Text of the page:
From the Back of the Bus to Wimbledon and Flushing Meadows

On this day in 1957, Althea Gibson takes the women’s singles tennis title at Wimbledon and becomes the first African American to win a championship at London’s All England Lawn Tennis and Croquet Club (Wimbledon). After accepting her trophy personally from Queen Elizabeth, Gibson later remarked “Shaking hands with the queen of England was a long way from being forced to sit in the colored section of the bus.”

Gibson was born on August 25, 1927, in the town of Silver, South Carolina, to Daniel and Annie Bell Gibson, who worked as sharecroppers on a cotton farm. Fleeing the privations of the Depression, the family moved to Harlem in 1930, where Althea’s three sisters and brother were born. With their walk-up apartment block between Lenox Avenue and Seventh Avenue cordoned off as a designated Police Athletic League play area during daylight hours, Gibson quickly became proficient in paddle tennis. By 1939, at age 12, Gibson was already the New York City women’s paddle tennis champion; her natural gifts had only just begun to emerge.

Gibson continued development through private sponsorship, mentoring, and a full scholarship to Florida A&M University, but was initially barred from the U.S. Nationals (U.S. Open); invitations were ostensibly based on accumulated points, and Gibson’s numbers were depressed as many clubs across the country were restricted to whites only. Finally caving to a lobbying campaign in 1950, the Open extended an invitation to Gibson and she premiered at Forest Hills on her 23rd birthday. “No Negro player, man or woman, has ever set foot on one of these courts,” wrote journalist Lester Rodney at the time. “In many ways, it is even a tougher personal Jim Crow-busting assignment than was Jackie Robinson’s when he first stepped out of the Brooklyn Dodgers dugout.”

In 1956, Gibson became the first person of color to win a Grand Slam title in the French Championships. Then in 1957 she won her first Wimbledon and the U.S. Nationals (U.S. Open), took them again in 1958, and was voted Female Athlete of the Year by the Associated Press in both years. All told, she won 56 national and international singles and doubles titles, including 11 Grand Slam tournaments, and became the first black woman to appear on the covers of Sports Illustrated and Time.

Yet Gibson’s story was far from over. As the sport had not yet developed to a self-supporting career path, Gibson retired from amateur tennis. Turning to her other gifts, as a talented and personable singer and saxophone player, Gibson pursed a career in music, television and film, appearing with some frequency and releasing her first memoir in 1960.

With her competitive spirit and discipline still roiling, in 1964, at the age of 37, Gibson became the first African-American woman to join the Ladies Professional Golf Association (LPGA) tour. Again racial discrimination reared its head, as accommodations still excluded people of color, and country club officials routinely refused to allow her to compete. When she did compete, she was often forced to dress for tournaments in her car because she was banned from the clubhouse and despite status as one of LPGA’s top 50 money winners for five years, her lifetime golf earnings never exceeded $25,000.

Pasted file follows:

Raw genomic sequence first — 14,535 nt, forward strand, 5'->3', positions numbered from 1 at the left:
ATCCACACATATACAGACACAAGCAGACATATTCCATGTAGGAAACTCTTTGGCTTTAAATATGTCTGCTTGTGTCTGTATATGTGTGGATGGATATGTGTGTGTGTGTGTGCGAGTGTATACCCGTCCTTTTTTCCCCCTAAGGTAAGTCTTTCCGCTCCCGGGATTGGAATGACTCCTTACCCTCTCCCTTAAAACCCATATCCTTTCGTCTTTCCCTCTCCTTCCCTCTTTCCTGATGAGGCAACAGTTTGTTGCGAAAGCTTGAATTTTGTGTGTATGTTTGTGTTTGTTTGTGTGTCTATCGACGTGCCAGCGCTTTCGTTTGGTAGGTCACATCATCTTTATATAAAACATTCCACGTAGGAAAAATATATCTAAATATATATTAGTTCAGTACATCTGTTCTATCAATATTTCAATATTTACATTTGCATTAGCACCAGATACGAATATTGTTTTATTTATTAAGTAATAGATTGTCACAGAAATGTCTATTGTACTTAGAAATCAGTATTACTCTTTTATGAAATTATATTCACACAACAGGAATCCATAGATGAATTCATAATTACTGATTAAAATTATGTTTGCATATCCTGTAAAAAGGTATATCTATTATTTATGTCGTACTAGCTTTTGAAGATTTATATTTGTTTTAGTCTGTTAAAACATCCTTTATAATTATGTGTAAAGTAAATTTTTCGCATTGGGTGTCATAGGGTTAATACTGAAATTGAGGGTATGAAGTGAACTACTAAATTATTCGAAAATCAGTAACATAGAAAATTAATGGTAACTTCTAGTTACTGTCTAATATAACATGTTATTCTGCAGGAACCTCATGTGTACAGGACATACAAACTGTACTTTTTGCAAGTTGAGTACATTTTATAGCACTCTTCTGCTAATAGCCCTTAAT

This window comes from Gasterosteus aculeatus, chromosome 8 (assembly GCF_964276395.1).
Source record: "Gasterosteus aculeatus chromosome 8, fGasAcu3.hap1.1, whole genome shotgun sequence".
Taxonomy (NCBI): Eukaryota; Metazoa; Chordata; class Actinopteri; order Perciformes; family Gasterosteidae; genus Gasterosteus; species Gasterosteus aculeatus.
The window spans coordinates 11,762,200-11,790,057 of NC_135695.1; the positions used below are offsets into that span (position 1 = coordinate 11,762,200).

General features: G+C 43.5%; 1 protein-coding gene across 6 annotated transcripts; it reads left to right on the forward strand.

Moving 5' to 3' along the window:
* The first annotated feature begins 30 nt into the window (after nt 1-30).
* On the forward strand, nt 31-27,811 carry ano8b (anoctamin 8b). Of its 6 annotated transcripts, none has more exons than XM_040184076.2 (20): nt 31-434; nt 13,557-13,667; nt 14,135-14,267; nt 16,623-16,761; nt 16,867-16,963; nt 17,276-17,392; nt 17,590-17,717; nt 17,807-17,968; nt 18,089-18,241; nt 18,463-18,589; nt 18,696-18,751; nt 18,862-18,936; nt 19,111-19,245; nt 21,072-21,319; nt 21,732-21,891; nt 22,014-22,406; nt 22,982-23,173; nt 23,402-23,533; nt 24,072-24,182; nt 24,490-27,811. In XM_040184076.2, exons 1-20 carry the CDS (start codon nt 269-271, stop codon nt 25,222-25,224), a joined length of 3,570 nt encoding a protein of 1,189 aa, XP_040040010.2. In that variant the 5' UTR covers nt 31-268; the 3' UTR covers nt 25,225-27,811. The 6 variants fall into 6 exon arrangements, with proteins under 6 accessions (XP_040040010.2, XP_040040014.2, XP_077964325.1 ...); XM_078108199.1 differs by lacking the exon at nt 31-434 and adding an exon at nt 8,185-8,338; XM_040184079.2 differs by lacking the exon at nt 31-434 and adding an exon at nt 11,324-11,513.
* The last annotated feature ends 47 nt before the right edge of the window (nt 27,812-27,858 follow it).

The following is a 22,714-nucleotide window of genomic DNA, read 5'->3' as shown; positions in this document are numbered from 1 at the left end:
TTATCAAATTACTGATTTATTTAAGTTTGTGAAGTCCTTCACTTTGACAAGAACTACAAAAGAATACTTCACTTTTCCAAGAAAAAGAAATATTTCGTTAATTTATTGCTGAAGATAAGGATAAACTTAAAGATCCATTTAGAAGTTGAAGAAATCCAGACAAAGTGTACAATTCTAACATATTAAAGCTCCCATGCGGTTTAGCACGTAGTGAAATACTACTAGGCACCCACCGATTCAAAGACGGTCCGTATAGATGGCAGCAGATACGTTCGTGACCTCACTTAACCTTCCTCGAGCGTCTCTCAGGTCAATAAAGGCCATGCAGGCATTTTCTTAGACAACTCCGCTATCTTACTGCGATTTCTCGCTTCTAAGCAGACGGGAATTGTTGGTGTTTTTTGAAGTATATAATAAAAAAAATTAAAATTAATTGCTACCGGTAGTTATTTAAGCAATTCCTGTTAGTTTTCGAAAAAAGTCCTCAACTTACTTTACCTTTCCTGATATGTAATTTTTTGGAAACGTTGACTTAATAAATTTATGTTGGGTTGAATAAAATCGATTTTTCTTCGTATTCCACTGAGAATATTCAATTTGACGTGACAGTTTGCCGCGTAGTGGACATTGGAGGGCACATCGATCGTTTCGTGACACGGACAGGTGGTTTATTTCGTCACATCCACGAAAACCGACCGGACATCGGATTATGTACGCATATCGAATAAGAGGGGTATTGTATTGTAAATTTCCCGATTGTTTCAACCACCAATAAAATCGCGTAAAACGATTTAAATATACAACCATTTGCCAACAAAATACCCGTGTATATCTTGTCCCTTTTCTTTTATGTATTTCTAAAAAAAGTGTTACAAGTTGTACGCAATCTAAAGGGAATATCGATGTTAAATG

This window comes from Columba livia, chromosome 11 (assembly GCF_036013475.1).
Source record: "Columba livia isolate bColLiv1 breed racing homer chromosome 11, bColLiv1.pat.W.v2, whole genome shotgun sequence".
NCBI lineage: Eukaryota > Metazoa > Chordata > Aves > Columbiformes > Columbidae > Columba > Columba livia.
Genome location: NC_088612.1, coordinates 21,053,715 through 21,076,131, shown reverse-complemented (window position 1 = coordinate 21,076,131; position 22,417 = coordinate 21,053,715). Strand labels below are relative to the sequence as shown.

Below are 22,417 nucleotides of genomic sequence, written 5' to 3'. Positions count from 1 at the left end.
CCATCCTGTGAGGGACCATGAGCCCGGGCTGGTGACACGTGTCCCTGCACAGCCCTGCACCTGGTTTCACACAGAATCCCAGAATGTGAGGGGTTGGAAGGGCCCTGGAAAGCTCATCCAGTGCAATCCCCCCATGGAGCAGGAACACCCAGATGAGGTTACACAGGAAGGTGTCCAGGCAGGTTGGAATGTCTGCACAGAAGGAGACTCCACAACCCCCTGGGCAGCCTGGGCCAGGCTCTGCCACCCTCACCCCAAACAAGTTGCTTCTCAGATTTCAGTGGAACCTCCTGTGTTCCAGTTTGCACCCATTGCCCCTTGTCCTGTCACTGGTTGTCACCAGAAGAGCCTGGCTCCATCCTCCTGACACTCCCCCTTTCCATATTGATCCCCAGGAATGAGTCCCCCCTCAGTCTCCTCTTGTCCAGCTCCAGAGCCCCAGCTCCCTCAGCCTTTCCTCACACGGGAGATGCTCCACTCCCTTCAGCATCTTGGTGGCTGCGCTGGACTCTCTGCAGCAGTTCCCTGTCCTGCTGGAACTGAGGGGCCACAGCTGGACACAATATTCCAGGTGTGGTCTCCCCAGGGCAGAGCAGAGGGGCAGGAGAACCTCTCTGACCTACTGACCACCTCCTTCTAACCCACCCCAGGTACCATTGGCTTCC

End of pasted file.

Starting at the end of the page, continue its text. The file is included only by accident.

Placing Gibson’s talent in context, It would be 15 years from her first French Open title before another woman of color, Evonne Goolagong, would win a Grand Slam championship, and 43 years before another African-American woman, Serena Williams, won her first of six U.S. Opens in 1999, with some last-minute informal mentoring from Gibson. Serena’s sister Venus then won back-to-back titles at Wimbledon and the U.S. Open in 2000 and 2001, repeating Gibson’s accomplishments of 1957 and 1958. “She is one of the greatest players who ever lived,” said Robert Ryland, a tennis contemporary and former coach of Venus and Serena Williams. “Martina couldn’t touch her. I think she’d beat the Williams sisters.”

Passing in 2003 at the age of 76, Gibson’s honors include the International Tennis Hall of Fame, the International Women’s Sports Hall of Fame, National Lawn Tennis Hall of Fame, the International Tennis Hall of Fame, the Florida Sports Hall of Fame, the Black Athletes Hall of Fame, the Sports Hall of Fame of New Jersey, the New Jersey Hall of Fame, the International Scholar-Athlete Hall of Fame, and the International Women’s Hall of Fame.

In 2018, the USTA unanimously voted to erect a statue honoring Gibson at Flushing Meadows, site of the U.S. Open. “I hope that I have accomplished just one thing,” Gibson said in 1958, “that I have been a credit to tennis, and to my country.” “By all measures,” reads the inscription on her Newark statue, “Althea Gibson certainly attained that goal.”

Author: Bill Urich

A tail-end baby-boomer, Bill Urich was born in Cleveland to a grade school teacher and her Navy vet husband, and reared in Greater Detroit. Working his way through school primarily at night, Mr. Urich holds a Bachelor’s in Journalism, Phi Beta Kappa, and a Juris Doctorate from Wayne State University. In his legal career he has acted as an assistant state prosecutor, city attorney, special prosecutor, mediator, magistrate, private practitioner and mayor of Royal Oak, a large home-rule city in Michigan. Mr. Urich continues in private practice and municipal prosecution, is on faculty to DePaul University, pens regular contributions to political publications, and remains active in selected campaigns and causes related to labor, social and criminal justice. A father of three mostly-grown sons, he spends his precious free time on family, friends, the pursuit of happiness, beauty and truth, three rescue cats, and fronting the rock band Calcutta Rugs from behind the drum kit.